Chapter 2: The research proposal

Activity 1

Get to know the resources that are available to you.

  • Before you write your research proposal you should investigate what resources are ‘out there’ to help you.
  • Ask your research tutor or supervisor if there are examples of research proposals from previous students that you can look at.
  • The study skills section of your institutions website may have examples.
  • Look at YouTube presentations on the topic. (A note of caution here: some presentations will be more relevant than others. Quantitative research proposals are different from qualitative proposals, although the basic structure will be similar. Don’t be put off if the video you are interested in is directed at masters or PhD students, again the principles will be the same.)

Activity 2

Case study: Betty is studying for a degree in Early Childhood Studies. She has a placement for 2 days a week in a day care setting with children aged 3–4. She wants to investigate parents’ views on how much screen time children should be exposed to, and whether or not this is an area of conflict between them and their children. She decides to conduct a qualitative study, using a questionnaire containing open questions to all parents using the setting, together with in-depth informal interviews with four parents.

  • Outline a research proposal for this study (no need to conduct a literature review).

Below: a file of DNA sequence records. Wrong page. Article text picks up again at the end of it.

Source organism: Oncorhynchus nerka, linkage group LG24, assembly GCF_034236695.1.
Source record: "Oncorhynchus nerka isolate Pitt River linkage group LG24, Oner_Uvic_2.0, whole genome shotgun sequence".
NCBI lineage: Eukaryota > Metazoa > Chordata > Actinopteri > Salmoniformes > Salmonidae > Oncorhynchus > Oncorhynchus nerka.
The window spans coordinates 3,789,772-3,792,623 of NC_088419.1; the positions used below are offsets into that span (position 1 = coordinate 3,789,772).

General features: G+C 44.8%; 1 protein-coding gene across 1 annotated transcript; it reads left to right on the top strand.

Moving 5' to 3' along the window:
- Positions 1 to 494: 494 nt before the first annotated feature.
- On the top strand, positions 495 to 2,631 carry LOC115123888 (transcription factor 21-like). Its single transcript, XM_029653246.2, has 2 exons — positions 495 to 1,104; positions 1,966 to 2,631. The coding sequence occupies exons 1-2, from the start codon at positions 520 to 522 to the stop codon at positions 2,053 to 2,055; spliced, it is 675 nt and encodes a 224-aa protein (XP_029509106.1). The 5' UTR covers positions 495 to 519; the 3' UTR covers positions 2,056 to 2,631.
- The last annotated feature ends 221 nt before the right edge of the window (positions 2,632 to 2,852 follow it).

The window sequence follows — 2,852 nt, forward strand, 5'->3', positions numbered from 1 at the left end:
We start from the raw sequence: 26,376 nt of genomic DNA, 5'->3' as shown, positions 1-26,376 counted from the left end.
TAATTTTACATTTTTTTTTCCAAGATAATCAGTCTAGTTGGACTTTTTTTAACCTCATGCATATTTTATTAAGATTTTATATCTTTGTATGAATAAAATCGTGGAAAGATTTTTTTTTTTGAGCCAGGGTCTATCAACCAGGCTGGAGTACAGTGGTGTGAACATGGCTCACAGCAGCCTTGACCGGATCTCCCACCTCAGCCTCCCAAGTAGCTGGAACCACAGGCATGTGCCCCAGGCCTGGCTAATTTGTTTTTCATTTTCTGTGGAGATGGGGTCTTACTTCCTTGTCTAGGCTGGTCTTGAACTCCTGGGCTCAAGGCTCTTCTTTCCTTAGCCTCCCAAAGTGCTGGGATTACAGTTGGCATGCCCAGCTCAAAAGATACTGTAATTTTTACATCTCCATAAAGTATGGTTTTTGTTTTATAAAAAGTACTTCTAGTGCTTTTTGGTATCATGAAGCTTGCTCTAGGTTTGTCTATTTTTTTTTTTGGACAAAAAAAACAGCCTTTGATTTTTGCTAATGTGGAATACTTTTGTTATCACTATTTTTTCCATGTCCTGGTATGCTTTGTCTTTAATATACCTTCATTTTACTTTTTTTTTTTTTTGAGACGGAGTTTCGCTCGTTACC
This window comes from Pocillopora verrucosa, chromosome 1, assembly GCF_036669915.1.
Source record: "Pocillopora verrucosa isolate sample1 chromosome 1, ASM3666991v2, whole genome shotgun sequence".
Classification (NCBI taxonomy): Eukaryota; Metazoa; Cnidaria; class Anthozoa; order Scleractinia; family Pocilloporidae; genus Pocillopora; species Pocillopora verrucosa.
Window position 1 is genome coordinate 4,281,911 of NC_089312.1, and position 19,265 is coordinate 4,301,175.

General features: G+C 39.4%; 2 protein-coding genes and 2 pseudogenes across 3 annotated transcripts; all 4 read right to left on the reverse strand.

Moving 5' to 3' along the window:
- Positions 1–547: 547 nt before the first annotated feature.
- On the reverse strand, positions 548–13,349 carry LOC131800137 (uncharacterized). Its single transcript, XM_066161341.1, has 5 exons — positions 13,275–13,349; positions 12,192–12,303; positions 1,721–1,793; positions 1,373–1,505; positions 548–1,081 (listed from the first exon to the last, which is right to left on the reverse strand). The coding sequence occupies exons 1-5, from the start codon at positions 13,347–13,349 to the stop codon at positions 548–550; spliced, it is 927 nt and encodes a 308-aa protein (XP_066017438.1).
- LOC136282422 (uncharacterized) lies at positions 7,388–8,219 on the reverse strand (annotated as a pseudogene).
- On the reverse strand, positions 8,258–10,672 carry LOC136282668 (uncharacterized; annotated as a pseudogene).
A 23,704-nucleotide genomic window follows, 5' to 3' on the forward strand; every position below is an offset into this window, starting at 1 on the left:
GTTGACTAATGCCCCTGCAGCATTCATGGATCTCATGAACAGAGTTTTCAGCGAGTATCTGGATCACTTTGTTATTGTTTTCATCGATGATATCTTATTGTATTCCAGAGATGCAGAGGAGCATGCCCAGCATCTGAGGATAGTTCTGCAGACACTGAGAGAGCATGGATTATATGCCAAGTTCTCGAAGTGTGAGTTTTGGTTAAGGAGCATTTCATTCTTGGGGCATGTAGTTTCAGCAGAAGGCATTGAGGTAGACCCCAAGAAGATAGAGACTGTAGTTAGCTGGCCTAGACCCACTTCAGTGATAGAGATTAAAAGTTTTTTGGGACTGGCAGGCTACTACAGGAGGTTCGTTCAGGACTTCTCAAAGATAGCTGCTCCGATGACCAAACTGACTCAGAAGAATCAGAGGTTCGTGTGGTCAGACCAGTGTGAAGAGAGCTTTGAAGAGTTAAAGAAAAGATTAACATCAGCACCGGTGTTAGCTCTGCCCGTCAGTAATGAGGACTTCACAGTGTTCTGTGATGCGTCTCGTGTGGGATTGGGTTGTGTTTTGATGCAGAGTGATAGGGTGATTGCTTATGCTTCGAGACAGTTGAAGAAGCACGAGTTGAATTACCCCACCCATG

• Who are the ‘gatekeepers’ that will need to give permission for the study to go ahead?

Activity 3

Sage research methods content

Abdulai, R.T. and Owusu-Ansah, A. (2014) ‘Essential ingredients of a good research proposal for undergraduate and postgraduate students in the social sciences’, SAGE Open, 4(3): 1–11.

This article is a comprehensive guide to writing research proposals. It is recommended that you read Chapters 1 and 2 in the textbook before you read this article as the article looks at both research proposals and research design. You will discover that terminology is not fixed. Different authors will use different terms to describe the same thing. For example, in this article the research question is called the research objective. Your institution may expect you to use specific terminology, but as long as you define your terms and use them consistently, these differences are of no account.

Wharewera-Mika, J., Cooper, E., Kool, B., Pereira, S. and Kelly, P. (2015) ‘Caregivers’ voices: the experiences of caregivers of children who sustained serious accidental and non-accidental head injury in early childhood’, Clinical Child Psychology and Psychiatry, 21(2): 268–86.

This article looks at parents’ experiences of caring for children who received a head injury before the age of 5. It is a New Zealand study. Imagine you were the researchers at the beginning of the research process. They were required to present a research proposal to one of New Zealand Health and Disability Ethics Committees. Outline what their proposal might look like (minus the literature review).